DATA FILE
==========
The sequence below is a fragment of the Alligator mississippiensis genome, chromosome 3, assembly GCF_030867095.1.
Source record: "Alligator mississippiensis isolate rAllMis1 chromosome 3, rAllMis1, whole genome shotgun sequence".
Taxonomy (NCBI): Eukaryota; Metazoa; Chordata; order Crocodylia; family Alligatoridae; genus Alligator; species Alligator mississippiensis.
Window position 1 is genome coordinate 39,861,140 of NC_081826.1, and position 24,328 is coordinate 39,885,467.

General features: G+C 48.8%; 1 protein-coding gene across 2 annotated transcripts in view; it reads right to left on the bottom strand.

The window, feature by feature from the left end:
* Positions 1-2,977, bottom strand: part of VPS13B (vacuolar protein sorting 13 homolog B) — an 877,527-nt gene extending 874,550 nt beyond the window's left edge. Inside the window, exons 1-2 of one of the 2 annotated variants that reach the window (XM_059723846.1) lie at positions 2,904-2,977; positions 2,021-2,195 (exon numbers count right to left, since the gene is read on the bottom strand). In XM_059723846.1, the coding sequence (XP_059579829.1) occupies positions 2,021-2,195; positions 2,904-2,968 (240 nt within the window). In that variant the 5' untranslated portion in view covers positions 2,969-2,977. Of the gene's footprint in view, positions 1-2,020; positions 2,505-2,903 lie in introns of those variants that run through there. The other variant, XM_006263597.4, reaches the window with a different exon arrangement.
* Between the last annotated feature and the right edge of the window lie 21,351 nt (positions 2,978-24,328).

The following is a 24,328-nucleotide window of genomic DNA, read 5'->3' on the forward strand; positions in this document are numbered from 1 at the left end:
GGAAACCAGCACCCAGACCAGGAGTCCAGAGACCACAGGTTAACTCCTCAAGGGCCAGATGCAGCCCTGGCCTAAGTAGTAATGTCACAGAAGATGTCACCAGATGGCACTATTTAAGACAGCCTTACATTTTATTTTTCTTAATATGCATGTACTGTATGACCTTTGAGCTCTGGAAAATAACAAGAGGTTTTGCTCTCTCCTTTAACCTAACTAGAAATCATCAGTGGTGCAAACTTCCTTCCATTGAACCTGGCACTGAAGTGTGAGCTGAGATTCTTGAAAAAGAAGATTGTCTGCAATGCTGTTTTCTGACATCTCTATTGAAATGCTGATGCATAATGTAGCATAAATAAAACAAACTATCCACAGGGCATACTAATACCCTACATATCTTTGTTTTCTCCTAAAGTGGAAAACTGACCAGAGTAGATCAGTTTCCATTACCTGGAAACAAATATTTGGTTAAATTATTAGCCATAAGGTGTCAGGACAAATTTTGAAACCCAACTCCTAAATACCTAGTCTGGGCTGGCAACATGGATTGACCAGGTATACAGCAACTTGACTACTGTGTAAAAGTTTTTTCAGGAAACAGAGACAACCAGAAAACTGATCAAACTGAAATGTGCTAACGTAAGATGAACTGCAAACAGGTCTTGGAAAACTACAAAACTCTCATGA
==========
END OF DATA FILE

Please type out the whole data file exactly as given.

The sequence below is a fragment of the Alligator mississippiensis genome, chromosome 3, assembly GCF_030867095.1.
Source record: "Alligator mississippiensis isolate rAllMis1 chromosome 3, rAllMis1, whole genome shotgun sequence".
Taxonomy (NCBI): Eukaryota; Metazoa; Chordata; order Crocodylia; family Alligatoridae; genus Alligator; species Alligator mississippiensis.
Window position 1 is genome coordinate 39,861,140 of NC_081826.1, and position 24,328 is coordinate 39,885,467.

General features: G+C 48.8%; 1 protein-coding gene across 2 annotated transcripts in view; it reads right to left on the bottom strand.

The window, feature by feature from the left end:
* Positions 1-2,977, bottom strand: part of VPS13B (vacuolar protein sorting 13 homolog B) — an 877,527-nt gene extending 874,550 nt beyond the window's left edge. Inside the window, exons 1-2 of one of the 2 annotated variants that reach the window (XM_059723846.1) lie at positions 2,904-2,977; positions 2,021-2,195 (exon numbers count right to left, since the gene is read on the bottom strand). In XM_059723846.1, the coding sequence (XP_059579829.1) occupies positions 2,021-2,195; positions 2,904-2,968 (240 nt within the window). In that variant the 5' untranslated portion in view covers positions 2,969-2,977. Of the gene's footprint in view, positions 1-2,020; positions 2,505-2,903 lie in introns of those variants that run through there. The other variant, XM_006263597.4, reaches the window with a different exon arrangement.
* Between the last annotated feature and the right edge of the window lie 21,351 nt (positions 2,978-24,328).

The following is a 24,328-nucleotide window of genomic DNA, read 5'->3' on the forward strand; positions in this document are numbered from 1 at the left end:
GGAAACCAGCACCCAGACCAGGAGTCCAGAGACCACAGGTTAACTCCTCAAGGGCCAGATGCAGCCCTGGCCTAAGTAGTAATGTCACAGAAGATGTCACCAGATGGCACTATTTAAGACAGCCTTACATTTTATTTTTCTTAATATGCATGTACTGTATGACCTTTGAGCTCTGGAAAATAACAAGAGGTTTTGCTCTCTCCTTTAACCTAACTAGAAATCATCAGTGGTGCAAACTTCCTTCCATTGAACCTGGCACTGAAGTGTGAGCTGAGATTCTTGAAAAAGAAGATTGTCTGCAATGCTGTTTTCTGACATCTCTATTGAAATGCTGATGCATAATGTAGCATAAATAAAACAAACTATCCACAGGGCATACTAATACCCTACATATCTTTGTTTTCTCCTAAAGTGGAAAACTGACCAGAGTAGATCAGTTTCCATTACCTGGAAACAAATATTTGGTTAAATTATTAGCCATAAGGTGTCAGGACAAATTTTGAAACCCAACTCCTAAATACCTAGTCTGGGCTGGCAACATGGATTGACCAGGTATACAGCAACTTGACTACTGTGTAAAAGTTTTTTCAGGAAACAGAGACAACCAGAAAACTGATCAAACTGAAATGTGCTAACGTAAGATGAACTGCAAACAGGTCTTGGAAAACTACAAAACTCTCATGA